The film starts with a group of Mexican sadists capturing and whipping a woman in what appears to be the American Southwest desert (though I assume this was really filmed in either Spain or Italy like the rest of the films of this genre). Suddenly, a group of non-Mexicans arrive-- killing the sadists. Unfortunately, they, too, are sadists and plan on killing her as well! Just before they can do so, however, the anti-hero, Django, arrives--killing all the baddies.

Once Django and the woman arrive in the muddiest town I have ever seen (seriously, folks--though this begs the question "how is the town so muddy when there's bone-dry desert everywhere?"). Soon there is a confrontation between Django and the big boss-man--and Django kills all the bad boss-man's hired guns--though, inexplicably, Django deliberately lets the boss-man go (this makes no sense at all).

Soon, a group of Mexican bandits now arrive in town. I expected to see Django kill these guys, but apparently they were all friends. There's a gratuitous fist fight and a lot of drinking. During the drinking and partying, Django steals the gold belonging to the bandits and runs out of town with the woman he saved earlier in the film.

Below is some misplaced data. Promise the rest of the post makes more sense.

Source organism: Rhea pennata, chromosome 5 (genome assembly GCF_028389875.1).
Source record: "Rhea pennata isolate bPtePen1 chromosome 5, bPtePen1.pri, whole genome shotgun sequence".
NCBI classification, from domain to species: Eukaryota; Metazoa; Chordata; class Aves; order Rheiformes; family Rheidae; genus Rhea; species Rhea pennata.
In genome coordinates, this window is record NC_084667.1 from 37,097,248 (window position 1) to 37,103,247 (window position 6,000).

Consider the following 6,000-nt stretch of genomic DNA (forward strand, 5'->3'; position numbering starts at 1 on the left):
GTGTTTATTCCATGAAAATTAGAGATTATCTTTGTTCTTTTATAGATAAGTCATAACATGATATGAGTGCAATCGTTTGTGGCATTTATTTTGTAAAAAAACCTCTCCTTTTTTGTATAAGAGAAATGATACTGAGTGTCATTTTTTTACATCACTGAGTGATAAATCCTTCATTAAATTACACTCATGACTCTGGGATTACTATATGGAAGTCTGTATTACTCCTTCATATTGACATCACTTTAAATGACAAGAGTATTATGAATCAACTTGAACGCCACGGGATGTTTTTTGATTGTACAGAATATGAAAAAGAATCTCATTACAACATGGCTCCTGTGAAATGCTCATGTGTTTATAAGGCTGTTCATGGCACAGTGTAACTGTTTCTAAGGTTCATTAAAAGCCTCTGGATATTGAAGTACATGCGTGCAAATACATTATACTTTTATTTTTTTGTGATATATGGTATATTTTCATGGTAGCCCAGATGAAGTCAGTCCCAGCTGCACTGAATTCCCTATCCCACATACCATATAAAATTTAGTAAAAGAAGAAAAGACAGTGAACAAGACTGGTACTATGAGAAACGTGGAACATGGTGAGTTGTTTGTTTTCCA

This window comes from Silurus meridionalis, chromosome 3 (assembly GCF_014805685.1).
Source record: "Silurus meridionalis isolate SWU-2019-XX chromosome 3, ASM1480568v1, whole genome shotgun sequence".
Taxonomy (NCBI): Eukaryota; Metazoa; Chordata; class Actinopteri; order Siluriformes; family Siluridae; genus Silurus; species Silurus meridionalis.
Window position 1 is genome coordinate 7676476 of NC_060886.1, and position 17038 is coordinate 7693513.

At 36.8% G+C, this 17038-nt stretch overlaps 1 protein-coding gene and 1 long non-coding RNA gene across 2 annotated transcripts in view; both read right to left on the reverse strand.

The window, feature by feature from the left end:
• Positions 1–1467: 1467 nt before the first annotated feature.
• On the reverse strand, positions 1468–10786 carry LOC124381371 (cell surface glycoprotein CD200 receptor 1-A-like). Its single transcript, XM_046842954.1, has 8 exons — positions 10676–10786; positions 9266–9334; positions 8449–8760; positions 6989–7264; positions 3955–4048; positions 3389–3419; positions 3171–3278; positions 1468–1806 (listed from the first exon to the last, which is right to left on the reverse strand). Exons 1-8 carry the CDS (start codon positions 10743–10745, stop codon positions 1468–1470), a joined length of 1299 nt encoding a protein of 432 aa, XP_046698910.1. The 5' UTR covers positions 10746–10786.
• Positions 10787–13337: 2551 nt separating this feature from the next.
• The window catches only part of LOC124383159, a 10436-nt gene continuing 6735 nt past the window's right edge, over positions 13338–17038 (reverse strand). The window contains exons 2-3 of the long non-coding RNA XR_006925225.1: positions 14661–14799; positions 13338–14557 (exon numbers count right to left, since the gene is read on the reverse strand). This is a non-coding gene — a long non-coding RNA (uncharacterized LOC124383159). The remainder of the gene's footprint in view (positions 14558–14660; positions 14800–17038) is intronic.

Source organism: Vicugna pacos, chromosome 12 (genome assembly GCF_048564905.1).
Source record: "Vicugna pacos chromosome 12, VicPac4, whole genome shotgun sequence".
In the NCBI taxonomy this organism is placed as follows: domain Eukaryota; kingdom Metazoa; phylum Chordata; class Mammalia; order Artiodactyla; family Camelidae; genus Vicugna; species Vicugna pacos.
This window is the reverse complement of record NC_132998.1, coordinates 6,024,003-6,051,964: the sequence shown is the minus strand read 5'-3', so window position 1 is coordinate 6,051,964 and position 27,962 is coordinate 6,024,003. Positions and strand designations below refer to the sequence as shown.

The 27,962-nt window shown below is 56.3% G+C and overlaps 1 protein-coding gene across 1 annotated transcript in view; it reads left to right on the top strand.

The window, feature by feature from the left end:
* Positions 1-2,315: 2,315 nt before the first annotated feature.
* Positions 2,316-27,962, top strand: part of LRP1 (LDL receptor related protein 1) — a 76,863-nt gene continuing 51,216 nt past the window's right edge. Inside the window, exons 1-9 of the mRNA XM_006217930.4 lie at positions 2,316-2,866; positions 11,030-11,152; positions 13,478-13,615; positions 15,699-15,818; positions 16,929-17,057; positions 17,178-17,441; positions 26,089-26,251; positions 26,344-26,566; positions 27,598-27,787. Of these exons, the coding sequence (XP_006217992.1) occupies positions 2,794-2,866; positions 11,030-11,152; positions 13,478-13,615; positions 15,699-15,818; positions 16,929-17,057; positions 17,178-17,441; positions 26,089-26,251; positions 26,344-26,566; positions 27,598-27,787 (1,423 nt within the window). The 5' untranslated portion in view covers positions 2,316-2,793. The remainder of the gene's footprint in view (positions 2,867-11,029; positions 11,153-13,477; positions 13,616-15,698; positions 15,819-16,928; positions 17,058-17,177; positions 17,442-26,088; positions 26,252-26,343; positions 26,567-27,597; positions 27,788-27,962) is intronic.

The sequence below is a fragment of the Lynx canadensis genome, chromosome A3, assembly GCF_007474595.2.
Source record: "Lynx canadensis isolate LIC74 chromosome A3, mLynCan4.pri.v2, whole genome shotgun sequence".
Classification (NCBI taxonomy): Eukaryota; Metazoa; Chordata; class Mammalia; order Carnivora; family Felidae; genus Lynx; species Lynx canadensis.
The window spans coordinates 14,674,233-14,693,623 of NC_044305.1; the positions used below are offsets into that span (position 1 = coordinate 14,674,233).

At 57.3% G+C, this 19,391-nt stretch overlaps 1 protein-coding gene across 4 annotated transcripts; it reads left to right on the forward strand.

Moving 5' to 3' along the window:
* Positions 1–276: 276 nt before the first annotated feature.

Apparently, Django is an idiot, as the gold isn't secured too well on his wagon and the coffin containing it falls into quicksand. Now the fact that there is quicksand twice in this film which is SUPPOSED to be around the bone-dry US-Mexican border makes no sense at all. It simply should NOT be there and it's fortuitous how it just happens to be there at the perfect time! The Mexican bandits arrive and shoot the lady and decide NOT to kill Django--though why bandits would only maul him made no sense at all. I'm no bandit, but I sure would have killed him! No matter, as the big bad boss-man arrives AGAIN with a new group of henchmen and kills the Mexicans. Now, it's up to a horribly mangled Django to face the boss-man--even though his hands have been smashed horribly (actually, it looks like they covered them in raw hamburger). Can Django pull out a miraculous victory or is this it for our very handsome hero?